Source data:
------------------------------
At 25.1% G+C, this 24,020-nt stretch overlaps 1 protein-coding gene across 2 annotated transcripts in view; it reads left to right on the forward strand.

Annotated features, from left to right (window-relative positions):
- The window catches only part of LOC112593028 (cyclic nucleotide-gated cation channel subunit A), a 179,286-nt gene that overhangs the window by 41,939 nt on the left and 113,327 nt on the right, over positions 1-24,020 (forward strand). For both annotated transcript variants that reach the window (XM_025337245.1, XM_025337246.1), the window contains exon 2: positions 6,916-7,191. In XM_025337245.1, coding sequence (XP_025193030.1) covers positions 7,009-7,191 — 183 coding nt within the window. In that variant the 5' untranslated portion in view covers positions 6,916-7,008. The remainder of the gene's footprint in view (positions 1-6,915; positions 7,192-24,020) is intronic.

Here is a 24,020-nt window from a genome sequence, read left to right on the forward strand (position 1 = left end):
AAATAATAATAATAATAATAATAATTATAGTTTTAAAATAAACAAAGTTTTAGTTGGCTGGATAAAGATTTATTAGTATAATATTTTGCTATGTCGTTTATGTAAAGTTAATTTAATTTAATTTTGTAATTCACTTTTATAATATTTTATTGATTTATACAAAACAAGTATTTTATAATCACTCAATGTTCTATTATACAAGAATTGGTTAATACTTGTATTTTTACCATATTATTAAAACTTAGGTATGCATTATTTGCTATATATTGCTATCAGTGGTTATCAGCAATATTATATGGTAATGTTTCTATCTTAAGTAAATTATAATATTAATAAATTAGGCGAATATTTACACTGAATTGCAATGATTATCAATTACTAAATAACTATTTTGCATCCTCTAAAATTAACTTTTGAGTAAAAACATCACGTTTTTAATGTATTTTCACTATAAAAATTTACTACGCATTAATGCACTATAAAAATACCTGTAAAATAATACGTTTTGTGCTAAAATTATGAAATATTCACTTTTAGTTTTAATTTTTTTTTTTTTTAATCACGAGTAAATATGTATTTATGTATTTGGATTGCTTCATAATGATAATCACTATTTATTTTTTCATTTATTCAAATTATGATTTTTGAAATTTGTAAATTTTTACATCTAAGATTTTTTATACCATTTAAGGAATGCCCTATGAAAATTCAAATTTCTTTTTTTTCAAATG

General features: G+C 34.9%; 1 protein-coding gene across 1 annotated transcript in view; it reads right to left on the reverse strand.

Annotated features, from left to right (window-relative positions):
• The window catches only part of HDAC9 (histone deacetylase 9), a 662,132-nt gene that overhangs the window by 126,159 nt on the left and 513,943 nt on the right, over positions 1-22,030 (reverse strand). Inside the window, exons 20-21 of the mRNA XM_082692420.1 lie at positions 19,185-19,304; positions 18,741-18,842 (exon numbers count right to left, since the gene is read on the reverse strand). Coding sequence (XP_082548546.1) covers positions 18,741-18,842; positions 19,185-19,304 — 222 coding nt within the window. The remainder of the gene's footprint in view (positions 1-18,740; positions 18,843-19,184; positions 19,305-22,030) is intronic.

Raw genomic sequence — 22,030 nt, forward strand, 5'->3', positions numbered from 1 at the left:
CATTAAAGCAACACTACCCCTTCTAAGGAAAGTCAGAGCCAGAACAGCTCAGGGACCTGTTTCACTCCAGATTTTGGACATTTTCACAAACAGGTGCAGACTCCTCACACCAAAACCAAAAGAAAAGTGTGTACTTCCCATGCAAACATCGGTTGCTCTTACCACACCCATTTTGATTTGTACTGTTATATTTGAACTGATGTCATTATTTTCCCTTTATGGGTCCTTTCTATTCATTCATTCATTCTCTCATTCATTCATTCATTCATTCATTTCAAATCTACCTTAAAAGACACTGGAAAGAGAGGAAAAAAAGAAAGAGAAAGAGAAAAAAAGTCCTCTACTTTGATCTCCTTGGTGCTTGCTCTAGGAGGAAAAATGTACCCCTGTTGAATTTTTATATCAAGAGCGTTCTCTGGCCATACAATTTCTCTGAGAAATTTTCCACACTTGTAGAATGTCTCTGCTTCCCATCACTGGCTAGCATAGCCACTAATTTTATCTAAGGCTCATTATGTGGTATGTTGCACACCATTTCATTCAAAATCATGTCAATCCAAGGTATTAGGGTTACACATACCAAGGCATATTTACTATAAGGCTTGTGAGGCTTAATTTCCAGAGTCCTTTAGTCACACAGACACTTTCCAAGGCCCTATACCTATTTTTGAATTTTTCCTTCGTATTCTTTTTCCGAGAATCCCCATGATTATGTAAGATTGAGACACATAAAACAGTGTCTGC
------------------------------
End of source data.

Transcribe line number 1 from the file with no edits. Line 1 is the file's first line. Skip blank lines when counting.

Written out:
At 25.1% G+C, this 24,020-nt stretch overlaps 1 protein-coding gene across 2 annotated transcripts in view; it reads left to right on the forward strand.